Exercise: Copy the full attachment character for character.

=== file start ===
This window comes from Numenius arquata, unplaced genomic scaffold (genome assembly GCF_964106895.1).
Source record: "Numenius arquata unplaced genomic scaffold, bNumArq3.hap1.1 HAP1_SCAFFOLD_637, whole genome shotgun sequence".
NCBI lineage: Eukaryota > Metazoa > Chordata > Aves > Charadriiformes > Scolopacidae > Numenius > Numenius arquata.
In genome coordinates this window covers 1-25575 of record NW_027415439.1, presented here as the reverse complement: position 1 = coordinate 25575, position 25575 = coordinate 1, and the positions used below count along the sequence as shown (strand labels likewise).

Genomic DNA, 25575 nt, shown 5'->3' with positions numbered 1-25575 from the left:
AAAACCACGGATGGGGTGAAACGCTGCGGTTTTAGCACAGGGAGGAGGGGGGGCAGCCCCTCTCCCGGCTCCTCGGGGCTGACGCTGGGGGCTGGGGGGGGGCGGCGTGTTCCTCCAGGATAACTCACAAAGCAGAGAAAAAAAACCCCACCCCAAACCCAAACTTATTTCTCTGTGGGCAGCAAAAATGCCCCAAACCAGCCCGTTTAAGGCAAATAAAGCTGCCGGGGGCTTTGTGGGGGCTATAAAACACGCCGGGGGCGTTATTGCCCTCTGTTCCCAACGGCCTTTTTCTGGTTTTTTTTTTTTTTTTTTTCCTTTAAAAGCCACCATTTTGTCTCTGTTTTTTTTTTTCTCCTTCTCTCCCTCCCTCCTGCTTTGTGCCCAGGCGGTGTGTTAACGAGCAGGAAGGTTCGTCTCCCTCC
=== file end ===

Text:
This window comes from Numenius arquata, unplaced genomic scaffold (genome assembly GCF_964106895.1).
Source record: "Numenius arquata unplaced genomic scaffold, bNumArq3.hap1.1 HAP1_SCAFFOLD_637, whole genome shotgun sequence".
NCBI lineage: Eukaryota > Metazoa > Chordata > Aves > Charadriiformes > Scolopacidae > Numenius > Numenius arquata.
In genome coordinates this window covers 1-25575 of record NW_027415439.1, presented here as the reverse complement: position 1 = coordinate 25575, position 25575 = coordinate 1, and the positions used below count along the sequence as shown (strand labels likewise).

Genomic DNA, 25575 nt, shown 5'->3' with positions numbered 1-25575 from the left:
AAAACCACGGATGGGGTGAAACGCTGCGGTTTTAGCACAGGGAGGAGGGGGGGCAGCCCCTCTCCCGGCTCCTCGGGGCTGACGCTGGGGGCTGGGGGGGGGCGGCGTGTTCCTCCAGGATAACTCACAAAGCAGAGAAAAAAAACCCCACCCCAAACCCAAACTTATTTCTCTGTGGGCAGCAAAAATGCCCCAAACCAGCCCGTTTAAGGCAAATAAAGCTGCCGGGGGCTTTGTGGGGGCTATAAAACACGCCGGGGGCGTTATTGCCCTCTGTTCCCAACGGCCTTTTTCTGGTTTTTTTTTTTTTTTTTTTCCTTTAAAAGCCACCATTTTGTCTCTGTTTTTTTTTTTCTCCTTCTCTCCCTCCCTCCTGCTTTGTGCCCAGGCGGTGTGTTAACGAGCAGGAAGGTTCGTCTCCCTCC